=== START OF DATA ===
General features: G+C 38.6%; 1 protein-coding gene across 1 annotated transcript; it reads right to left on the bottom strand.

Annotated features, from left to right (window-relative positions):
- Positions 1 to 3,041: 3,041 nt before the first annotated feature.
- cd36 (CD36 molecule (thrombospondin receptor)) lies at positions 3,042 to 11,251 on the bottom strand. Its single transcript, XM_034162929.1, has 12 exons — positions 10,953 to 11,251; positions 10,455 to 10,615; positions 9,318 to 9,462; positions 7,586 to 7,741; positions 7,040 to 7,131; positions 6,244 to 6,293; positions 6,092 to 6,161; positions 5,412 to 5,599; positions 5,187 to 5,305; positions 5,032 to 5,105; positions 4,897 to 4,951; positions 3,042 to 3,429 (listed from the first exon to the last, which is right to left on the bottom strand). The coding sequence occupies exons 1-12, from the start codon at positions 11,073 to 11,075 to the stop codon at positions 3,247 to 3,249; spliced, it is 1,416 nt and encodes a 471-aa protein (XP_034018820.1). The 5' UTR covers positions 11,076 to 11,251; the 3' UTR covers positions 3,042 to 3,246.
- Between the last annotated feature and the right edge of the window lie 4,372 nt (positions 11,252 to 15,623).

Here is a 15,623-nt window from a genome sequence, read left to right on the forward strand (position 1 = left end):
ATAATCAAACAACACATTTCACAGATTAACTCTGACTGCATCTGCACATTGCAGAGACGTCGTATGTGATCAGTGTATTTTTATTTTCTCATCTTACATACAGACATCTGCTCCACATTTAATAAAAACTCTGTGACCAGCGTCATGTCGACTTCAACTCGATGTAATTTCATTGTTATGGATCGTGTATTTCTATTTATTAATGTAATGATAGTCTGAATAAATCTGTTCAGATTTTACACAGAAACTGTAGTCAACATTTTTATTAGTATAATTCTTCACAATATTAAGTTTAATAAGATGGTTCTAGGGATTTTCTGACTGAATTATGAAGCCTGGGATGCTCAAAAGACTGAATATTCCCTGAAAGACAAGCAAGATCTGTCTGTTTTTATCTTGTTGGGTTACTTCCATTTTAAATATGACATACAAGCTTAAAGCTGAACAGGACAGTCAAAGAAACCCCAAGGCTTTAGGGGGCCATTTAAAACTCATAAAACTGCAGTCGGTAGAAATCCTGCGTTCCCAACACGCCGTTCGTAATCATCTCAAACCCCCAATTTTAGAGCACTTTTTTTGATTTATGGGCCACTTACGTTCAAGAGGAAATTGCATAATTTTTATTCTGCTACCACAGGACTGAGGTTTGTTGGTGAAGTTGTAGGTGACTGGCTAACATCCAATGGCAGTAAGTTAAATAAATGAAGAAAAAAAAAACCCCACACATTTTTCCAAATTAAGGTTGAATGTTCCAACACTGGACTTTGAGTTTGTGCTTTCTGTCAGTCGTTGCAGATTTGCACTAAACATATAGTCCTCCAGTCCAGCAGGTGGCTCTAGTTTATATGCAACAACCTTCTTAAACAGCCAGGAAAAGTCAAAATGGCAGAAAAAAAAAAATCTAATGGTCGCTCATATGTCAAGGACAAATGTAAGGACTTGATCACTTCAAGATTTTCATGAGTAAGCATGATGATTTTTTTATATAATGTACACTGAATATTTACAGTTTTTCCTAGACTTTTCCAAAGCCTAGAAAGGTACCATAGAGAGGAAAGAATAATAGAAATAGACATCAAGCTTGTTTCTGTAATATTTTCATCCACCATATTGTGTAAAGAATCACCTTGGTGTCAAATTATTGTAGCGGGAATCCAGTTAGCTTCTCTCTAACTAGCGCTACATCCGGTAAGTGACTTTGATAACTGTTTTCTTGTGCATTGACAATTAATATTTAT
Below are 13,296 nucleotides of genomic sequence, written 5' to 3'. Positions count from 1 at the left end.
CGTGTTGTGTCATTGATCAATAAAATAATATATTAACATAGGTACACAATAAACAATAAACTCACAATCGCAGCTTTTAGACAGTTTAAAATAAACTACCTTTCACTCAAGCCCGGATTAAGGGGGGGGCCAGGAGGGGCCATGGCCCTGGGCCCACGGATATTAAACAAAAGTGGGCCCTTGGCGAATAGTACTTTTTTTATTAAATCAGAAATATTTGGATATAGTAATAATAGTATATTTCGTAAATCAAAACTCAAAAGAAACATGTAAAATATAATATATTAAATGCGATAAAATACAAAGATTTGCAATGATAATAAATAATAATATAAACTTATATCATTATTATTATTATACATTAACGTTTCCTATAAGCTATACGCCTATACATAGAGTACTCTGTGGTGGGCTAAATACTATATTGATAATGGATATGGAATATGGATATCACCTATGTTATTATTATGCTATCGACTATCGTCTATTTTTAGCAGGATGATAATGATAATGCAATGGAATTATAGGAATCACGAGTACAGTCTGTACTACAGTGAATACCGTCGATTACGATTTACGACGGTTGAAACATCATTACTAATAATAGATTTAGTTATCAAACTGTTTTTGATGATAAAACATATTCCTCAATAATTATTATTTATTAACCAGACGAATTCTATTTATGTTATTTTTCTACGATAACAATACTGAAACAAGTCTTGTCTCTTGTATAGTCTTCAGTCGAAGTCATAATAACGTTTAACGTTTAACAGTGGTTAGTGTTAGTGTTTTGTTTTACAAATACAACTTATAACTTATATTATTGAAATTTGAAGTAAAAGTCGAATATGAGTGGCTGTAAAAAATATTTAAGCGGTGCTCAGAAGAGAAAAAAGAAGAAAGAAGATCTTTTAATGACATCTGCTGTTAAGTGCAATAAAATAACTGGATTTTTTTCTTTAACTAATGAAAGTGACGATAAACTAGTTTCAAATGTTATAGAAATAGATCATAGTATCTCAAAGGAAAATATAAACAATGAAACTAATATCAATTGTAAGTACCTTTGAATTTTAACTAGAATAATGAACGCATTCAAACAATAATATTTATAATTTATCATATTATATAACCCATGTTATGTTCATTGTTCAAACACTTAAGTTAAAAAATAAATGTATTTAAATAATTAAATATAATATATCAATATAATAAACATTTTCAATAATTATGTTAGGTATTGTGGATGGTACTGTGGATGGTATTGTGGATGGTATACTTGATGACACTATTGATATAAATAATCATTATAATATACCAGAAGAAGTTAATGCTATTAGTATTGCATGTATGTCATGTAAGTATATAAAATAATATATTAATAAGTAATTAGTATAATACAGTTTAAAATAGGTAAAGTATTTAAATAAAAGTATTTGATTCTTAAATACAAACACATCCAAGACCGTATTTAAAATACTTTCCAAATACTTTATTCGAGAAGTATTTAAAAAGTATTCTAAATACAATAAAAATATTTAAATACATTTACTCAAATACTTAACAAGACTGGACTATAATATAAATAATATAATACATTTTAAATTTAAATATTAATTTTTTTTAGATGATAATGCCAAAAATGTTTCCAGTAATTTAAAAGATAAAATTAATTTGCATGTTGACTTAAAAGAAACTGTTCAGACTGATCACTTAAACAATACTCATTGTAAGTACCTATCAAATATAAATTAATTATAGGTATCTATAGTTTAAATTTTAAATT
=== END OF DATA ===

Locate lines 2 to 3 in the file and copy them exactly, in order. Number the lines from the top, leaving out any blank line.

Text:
Annotated features, from left to right (window-relative positions):
- Positions 1 to 3,041: 3,041 nt before the first annotated feature.